Militants killed Egyptian tribal leader Khalaf al-Menahy and his son Aug. 13 as the two were returning from a conference in east Sinai organized and attended by tribal leaders to denounce militancy, according to Sinai security forces. The senior al-Menahy was a prominent proponent of bolstering the Sinai Peninsula's representation in Egypt's parliament and of improving security in the region. He also was a prominent sheikh in the Sawarka tribe, said to be the largest in Sinai. Following his burial Aug. 13, the tribe vowed to seek vengeance.
Although the militant tactic of targeting tribal leaders is new to Sinai, the tactic has been common in conflict zones in the Middle East and South Asia, such as in Yemen, Iraq and the Afghanistan-Pakistan border region. Though it can offer many benefits to these militants -- including weakening the targeted tribe and possibly leading to its co-option -- these kinds of attacks tend to only succeed in zones with little government control and against tribes that cannot effectively retaliate. Examining similar instances of this tactic thus provides a helpful tool for assessing the consequences of attacks against tribal elements in the Sinai Peninsula.
Lately, it appears to have begun a shift from wooing tribal leaders to intimidating them. Al Qaeda in the Arabian Peninsula recently failed in an attempt to assassinate tribal leader Majed al-Dhahab in the city of Radda in Bayda province. An important tribal leader, al-Dhahab participated in the offensive to drive al Qaeda -- and his own cousin, a local al Qaeda leader -- from the region after the militant group seized control of Radda in January. Al-Dhahab's son received a package that unbeknownst to him contained a bomb, which he was instructed to give to his father. However, the package exploded in his arms Aug. 4 before he could deliver it. Immediately after his son's death, al-Dhahab received a call warning him that the group would kill anyone who opposed it.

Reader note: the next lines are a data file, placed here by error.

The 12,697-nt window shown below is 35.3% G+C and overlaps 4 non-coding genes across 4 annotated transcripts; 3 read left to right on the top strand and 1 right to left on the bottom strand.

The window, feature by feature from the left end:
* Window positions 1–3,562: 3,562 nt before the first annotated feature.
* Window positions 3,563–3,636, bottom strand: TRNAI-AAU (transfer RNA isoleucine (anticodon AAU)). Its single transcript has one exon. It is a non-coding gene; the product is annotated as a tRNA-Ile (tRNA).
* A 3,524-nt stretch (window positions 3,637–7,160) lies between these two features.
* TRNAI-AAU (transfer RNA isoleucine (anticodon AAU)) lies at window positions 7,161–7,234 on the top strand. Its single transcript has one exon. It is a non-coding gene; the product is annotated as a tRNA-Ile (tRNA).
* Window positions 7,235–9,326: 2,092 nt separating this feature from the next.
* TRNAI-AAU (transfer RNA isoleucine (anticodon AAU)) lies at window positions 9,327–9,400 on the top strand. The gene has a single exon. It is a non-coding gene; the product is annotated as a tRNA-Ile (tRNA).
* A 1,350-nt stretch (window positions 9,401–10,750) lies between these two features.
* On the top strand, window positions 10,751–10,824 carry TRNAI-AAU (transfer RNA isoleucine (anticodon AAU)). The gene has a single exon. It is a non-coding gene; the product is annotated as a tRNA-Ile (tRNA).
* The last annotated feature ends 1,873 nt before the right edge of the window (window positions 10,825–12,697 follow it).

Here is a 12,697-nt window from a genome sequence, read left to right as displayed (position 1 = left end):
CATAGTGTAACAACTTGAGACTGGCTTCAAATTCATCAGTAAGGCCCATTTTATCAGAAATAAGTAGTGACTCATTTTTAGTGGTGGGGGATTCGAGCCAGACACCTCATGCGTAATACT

The region's tribes have not publicly vowed to retaliate against the militant group. If they are capable of doing so, they probably will respond to al Qaeda in the Arabian Peninsula's attacks. But the tribes could be too weak to mount an effective response, especially in the wake of attacks on their leadership structure. This could cause some tribesmen to abandon the fight, allowing militants to try to resume activity in the region's towns should they wish.
Iraq and the Afghanistan-Pakistan Border
Although new to Yemen, militants frequently used the tactic of attacking tribal leaders during the U.S. involvement in Iraq and Afghanistan. The tactic is still frequently used, especially in the Afghanistan-Pakistan border region. In one significant instance, in 2007 al Qaeda in Iraq assassinated high-profile Sunni tribal Sheikh Abdul-Sattar Abu Risha, who led the Anbar Awakening Council. A U.S. ally, Abu Risha had formed the council, uniting dozens of Sunni tribes in the province against al Qaeda in Iraq. His killing backfired on the militant group, generating a massive outpouring of sympathy for Abu Risha and prompting the tribes in the province to join in vowing to fight al Qaeda in Iraq to the death.
In southern Afghanistan and northwestern Pakistan, the Afghan Taliban are deeply embedded into the tribal system. They have effectively used the tactic of assassinating tribal leaders to eliminate obstacles to their operations and evolution. To this end, they regularly employ suicide operations, armed assaults and roadside bombs against anti-Taliban militias known as lashkars and against tribal leaders in northwestern Pakistan.